Pushkin alternates between accounts of Hermanns growing obsession and the life of young Lizaveta Ivanova, the ward of the advanced Countess Anna Fedotovna. Her grace, polite mannerisms, and loyalty to the Countess lead her to become the embodiment of innocence and purity throughout the story, similar to the symbolism of Liza in Poor Liza. Pushkin uses this emanating purity to develop and symbolize every character that comes in contact with Lizaveta. For example, while the Countess is not inherently evil, her constant demands and control over Lizaveta highlight the repression of Lizaveta’s young passions and even further the old, aristocratic view of the civilized Enlightenment that wages war on the nubile, fiery emotions of Romanticism, qualities that blossom in a secret and cautious relationship between Lizaveta and Hermann.
In their correspondence, Hermann is genuinely taken by Lizaveta and presents sincere feelings toward her. However, when the opportunity arises for him to confront the Countess and demand she share her gambling secret, his obsession draws his gun and inspires threats on the Countess’s life. She dies of fright, and the rouse of Hermann’s love for Lizaveta is shattered, revealing the true characterization of Hermann as a guilty but still obsessed man, corrupted by monetary greed. His wishes are presumably answered when the ghost of the Countess visits him and reveals her gambling secret.
The climax of the story culminates in Hermann’s attempt to utilize the secret to gain his fortune in a card game. However the secret turns out to be a last act of revenge from the Countess; Hermann loses and falls to insanity while Lizaveta marries another suitor.
Once the Countess, also potentially seen as the embodiment of Enlightened ideals, is dead, we see an overrunning of emotion, especially in the form of Hermann’s obsession with the Countess’s secret gambling method. As revenge for his romantic passions killing the Countess, her spirit robs him of his rationality and his reason, perhaps suggesting a continuing need for logic in an increasingly impassioned society.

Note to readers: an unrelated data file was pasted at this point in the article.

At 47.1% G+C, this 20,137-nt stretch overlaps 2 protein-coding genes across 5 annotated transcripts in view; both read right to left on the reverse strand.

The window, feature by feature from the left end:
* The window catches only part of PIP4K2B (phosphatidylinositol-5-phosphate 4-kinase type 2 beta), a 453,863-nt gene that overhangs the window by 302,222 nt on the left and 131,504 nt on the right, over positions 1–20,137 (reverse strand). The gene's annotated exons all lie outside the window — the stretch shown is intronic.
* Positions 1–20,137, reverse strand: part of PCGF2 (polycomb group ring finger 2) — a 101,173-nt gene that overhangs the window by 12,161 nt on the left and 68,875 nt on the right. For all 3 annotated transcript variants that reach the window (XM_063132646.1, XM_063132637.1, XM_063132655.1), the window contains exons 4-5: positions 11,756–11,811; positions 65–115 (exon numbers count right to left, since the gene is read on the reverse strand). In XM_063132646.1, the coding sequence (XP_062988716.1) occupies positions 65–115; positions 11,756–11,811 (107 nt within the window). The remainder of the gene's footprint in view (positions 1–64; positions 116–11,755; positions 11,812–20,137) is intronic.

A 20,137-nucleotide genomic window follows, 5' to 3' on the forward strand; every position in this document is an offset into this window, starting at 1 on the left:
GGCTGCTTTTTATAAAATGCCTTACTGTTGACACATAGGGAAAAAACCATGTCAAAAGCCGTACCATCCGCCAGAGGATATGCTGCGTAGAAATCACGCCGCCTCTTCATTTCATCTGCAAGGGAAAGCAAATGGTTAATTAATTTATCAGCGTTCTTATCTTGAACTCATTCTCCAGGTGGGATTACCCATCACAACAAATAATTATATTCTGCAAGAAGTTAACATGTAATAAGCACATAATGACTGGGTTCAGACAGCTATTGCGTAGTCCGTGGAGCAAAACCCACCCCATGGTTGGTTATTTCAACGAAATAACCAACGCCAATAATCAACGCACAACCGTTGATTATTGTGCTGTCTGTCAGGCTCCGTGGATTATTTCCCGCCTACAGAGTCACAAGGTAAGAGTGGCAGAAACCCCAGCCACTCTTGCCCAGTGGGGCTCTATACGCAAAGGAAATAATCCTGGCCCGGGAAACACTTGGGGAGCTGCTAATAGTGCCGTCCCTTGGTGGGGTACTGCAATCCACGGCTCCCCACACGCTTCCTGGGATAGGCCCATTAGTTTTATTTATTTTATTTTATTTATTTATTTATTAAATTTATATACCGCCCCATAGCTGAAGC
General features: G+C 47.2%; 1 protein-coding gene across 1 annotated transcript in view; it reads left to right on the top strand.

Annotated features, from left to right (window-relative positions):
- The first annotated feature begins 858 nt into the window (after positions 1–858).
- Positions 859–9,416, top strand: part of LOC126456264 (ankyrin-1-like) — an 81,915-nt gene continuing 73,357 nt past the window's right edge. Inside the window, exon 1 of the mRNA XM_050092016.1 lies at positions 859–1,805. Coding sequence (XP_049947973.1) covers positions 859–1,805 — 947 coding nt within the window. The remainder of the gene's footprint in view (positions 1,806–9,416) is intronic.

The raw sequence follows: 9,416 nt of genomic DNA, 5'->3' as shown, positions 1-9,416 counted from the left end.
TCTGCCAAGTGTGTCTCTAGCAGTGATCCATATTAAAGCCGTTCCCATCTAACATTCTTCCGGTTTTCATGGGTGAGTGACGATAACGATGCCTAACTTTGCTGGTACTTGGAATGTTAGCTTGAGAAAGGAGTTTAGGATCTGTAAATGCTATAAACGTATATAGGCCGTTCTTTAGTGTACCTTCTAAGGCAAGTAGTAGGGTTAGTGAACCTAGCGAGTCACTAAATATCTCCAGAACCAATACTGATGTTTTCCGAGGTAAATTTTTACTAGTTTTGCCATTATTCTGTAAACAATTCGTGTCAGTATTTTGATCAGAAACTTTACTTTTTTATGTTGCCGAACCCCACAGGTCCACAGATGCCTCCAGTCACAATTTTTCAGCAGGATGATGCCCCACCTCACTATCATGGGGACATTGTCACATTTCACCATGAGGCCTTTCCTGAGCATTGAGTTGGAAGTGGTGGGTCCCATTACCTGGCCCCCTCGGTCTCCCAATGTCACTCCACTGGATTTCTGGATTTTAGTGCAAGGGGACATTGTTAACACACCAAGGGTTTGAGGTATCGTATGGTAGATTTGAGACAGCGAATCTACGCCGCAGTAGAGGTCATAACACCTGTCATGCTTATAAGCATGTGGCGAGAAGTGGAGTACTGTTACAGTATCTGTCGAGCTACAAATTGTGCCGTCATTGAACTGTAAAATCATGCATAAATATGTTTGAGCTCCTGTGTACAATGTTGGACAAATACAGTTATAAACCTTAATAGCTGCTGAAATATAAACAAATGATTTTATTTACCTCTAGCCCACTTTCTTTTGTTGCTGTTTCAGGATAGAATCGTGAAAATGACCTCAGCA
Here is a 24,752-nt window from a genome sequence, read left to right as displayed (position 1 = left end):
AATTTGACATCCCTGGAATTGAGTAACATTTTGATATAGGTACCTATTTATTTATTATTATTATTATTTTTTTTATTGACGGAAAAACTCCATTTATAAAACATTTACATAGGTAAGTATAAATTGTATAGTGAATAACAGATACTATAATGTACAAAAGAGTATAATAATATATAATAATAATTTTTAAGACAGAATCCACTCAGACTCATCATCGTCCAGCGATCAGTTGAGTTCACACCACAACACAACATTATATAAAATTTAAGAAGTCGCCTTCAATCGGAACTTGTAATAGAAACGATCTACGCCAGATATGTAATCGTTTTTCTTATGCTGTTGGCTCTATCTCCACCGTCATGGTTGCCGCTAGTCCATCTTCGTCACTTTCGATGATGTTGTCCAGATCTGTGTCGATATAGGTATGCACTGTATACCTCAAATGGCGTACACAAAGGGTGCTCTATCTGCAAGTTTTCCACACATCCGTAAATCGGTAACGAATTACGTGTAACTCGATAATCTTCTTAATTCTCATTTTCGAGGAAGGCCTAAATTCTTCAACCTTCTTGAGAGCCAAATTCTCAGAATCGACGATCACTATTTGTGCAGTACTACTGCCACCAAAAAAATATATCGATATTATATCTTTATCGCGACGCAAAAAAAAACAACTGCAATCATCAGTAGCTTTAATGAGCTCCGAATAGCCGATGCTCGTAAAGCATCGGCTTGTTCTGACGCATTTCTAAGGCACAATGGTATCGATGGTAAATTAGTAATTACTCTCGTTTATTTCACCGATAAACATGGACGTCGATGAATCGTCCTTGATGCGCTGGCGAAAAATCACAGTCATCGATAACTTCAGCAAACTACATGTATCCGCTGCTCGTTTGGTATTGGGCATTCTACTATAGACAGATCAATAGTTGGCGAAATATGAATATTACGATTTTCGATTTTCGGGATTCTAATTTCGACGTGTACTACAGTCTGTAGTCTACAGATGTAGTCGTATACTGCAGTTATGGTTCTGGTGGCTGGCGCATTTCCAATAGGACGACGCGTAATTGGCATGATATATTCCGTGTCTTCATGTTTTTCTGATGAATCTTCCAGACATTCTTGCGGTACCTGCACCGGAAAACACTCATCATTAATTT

9 thoughts on “Pushkin”
In regards to The Queens of Spades analysis (by Alexander Fowler):
I think your summary was a very well-written description of what took place in the short-story, and I agree with your interpretation of the symbolism in the story. Similarly to Poor Liza, Lizaveta Ivanovna certainly seems to represent innocence and purity, which is taken advantage of by Hermann for his monetary motives. Nonetheless, I don’t think that this necessarily represents any “aristocratic view of the civilized Enlightenment that wages war on… Romanticism,” simply because the aristocrats in these stories seem equally guilty of romanticizing their lives (for example the hussar in the Station Master, or Erast in Poor Liza). However, it is certainly possible this sort of “war” exists, and the nobles simply fight it as hypocrites to their own desires, in which case your analysis proves correct again.
– Marina Kiseleva
Does anyone have any thoughts on similarities or differences between poor Liza in Karamzin’s tale and Dunia in Pushkin’s “The Station Master”? Do these heroines have similar desires or motives? Or are they completely different in their outlooks?
Perhaps I’m missing something, but I find it difficult to see much similarity between Liza and Dunia. They are in obviously similar situations–taking care of an aging single parent who would fall apart without their help; they both desire love, of course. Liza’s character is just so unrealistic compared to Dunia. Since the one story is a parody of the other, and we are tied to Dunia in the “Prodigal Daughter” role, we expect her suicide like Liza or otherwise unhappy return to her father (especially since the account of what happened is though a drunken retelling from her father to the narrator), but instead Dunia plots and abandons her father (and in doing so finds happiness and success), whereas Liza is committed to sacrificing her personal life for her mother, viewing that simply as her duty. She says “God gave me hands to work,” and that her mother had raised her when she was a baby, so it was her duty to return the favor.